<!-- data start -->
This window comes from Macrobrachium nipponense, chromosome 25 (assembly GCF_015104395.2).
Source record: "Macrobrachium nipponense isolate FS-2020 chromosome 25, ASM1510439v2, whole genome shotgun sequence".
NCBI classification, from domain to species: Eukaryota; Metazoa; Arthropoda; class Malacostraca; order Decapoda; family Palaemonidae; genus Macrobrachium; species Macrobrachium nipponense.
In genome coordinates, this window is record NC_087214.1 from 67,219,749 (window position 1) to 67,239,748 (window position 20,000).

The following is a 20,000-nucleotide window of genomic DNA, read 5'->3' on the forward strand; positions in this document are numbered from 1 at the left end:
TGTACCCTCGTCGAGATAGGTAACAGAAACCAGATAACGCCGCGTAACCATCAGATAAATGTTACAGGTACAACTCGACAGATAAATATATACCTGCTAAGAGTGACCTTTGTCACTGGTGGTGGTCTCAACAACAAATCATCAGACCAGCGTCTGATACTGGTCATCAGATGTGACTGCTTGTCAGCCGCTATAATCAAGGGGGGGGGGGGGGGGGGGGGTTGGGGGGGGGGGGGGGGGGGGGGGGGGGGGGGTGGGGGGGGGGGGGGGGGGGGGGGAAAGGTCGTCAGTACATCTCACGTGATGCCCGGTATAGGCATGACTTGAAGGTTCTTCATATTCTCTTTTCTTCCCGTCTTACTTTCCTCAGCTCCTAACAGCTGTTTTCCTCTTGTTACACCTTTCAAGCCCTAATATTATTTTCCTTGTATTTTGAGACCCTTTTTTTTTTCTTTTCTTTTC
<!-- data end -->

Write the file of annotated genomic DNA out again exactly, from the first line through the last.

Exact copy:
This window comes from Macrobrachium nipponense, chromosome 25 (assembly GCF_015104395.2).
Source record: "Macrobrachium nipponense isolate FS-2020 chromosome 25, ASM1510439v2, whole genome shotgun sequence".
NCBI classification, from domain to species: Eukaryota; Metazoa; Arthropoda; class Malacostraca; order Decapoda; family Palaemonidae; genus Macrobrachium; species Macrobrachium nipponense.
In genome coordinates, this window is record NC_087214.1 from 67,219,749 (window position 1) to 67,239,748 (window position 20,000).

The following is a 20,000-nucleotide window of genomic DNA, read 5'->3' on the forward strand; positions in this document are numbered from 1 at the left end:
TGTACCCTCGTCGAGATAGGTAACAGAAACCAGATAACGCCGCGTAACCATCAGATAAATGTTACAGGTACAACTCGACAGATAAATATATACCTGCTAAGAGTGACCTTTGTCACTGGTGGTGGTCTCAACAACAAATCATCAGACCAGCGTCTGATACTGGTCATCAGATGTGACTGCTTGTCAGCCGCTATAATCAAGGGGGGGGGGGGGGGGGGGGGTTGGGGGGGGGGGGGGGGGGGGGGGGGGGGGGGTGGGGGGGGGGGGGGGGGGGGGGGAAAGGTCGTCAGTACATCTCACGTGATGCCCGGTATAGGCATGACTTGAAGGTTCTTCATATTCTCTTTTCTTCCCGTCTTACTTTCCTCAGCTCCTAACAGCTGTTTTCCTCTTGTTACACCTTTCAAGCCCTAATATTATTTTCCTTGTATTTTGAGACCCTTTTTTTTTTCTTTTCTTTTC